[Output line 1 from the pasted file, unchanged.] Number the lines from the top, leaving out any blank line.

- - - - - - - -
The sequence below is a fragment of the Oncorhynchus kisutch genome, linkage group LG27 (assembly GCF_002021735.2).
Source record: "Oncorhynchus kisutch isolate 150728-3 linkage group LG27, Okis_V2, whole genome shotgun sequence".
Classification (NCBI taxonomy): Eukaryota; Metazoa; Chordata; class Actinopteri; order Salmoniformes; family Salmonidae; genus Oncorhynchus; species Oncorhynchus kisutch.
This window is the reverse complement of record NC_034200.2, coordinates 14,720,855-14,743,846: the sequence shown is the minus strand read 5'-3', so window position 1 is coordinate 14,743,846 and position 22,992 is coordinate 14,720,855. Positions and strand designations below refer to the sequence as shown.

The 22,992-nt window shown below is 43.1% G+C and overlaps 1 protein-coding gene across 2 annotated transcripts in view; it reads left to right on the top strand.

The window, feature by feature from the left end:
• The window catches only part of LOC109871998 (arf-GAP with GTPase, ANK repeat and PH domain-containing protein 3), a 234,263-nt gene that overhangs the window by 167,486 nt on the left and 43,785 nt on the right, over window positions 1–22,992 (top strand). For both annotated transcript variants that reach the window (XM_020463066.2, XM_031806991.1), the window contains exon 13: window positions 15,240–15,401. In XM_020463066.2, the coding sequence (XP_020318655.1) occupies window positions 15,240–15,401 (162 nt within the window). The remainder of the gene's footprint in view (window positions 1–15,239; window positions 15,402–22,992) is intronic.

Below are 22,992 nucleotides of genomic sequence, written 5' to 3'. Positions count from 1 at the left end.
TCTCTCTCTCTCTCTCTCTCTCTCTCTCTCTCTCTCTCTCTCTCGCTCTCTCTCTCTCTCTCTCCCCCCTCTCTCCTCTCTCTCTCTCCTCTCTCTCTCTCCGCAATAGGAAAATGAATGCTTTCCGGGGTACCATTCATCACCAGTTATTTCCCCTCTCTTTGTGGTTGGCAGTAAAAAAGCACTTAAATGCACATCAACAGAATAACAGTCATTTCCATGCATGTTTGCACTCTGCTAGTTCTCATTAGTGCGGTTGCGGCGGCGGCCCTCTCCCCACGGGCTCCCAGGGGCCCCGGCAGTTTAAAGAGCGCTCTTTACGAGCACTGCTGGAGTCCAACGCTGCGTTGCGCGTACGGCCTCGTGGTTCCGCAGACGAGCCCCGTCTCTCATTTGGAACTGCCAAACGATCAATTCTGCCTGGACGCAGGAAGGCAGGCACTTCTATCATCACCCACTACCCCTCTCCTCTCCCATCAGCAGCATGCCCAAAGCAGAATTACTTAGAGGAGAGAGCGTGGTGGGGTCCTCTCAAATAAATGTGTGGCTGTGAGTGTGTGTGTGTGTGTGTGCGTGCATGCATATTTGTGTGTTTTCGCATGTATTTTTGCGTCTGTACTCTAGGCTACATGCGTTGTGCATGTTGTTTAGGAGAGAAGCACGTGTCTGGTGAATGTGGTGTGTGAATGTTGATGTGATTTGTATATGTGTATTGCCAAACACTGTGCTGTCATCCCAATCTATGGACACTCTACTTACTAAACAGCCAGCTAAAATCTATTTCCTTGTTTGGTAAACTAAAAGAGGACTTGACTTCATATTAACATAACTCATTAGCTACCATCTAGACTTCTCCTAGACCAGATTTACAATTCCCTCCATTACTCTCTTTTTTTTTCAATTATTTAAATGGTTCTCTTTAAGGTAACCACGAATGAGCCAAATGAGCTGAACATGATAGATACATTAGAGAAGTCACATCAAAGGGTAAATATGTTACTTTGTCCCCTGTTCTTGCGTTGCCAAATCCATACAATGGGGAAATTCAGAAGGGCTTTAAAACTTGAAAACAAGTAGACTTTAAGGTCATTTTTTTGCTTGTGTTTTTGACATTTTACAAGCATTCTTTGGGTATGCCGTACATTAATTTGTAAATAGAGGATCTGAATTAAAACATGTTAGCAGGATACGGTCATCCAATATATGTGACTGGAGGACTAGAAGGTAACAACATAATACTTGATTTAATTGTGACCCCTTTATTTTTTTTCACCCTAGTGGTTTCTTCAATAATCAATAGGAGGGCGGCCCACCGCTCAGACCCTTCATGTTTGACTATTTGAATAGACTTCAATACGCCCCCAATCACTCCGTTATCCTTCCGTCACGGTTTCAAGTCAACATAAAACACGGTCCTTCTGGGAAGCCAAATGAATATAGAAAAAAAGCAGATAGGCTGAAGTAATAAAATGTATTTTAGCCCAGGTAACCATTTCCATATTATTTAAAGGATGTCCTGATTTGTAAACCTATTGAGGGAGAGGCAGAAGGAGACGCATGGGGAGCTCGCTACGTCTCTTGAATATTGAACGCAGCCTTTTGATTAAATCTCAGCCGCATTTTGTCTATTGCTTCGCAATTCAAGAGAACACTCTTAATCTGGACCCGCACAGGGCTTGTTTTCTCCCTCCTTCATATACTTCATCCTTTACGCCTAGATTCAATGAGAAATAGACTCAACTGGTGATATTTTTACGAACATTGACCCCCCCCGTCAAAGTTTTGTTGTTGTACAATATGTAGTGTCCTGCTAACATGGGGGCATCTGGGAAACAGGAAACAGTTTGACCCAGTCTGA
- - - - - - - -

The sequence below is a fragment of the Oncorhynchus kisutch genome, linkage group LG27 (assembly GCF_002021735.2).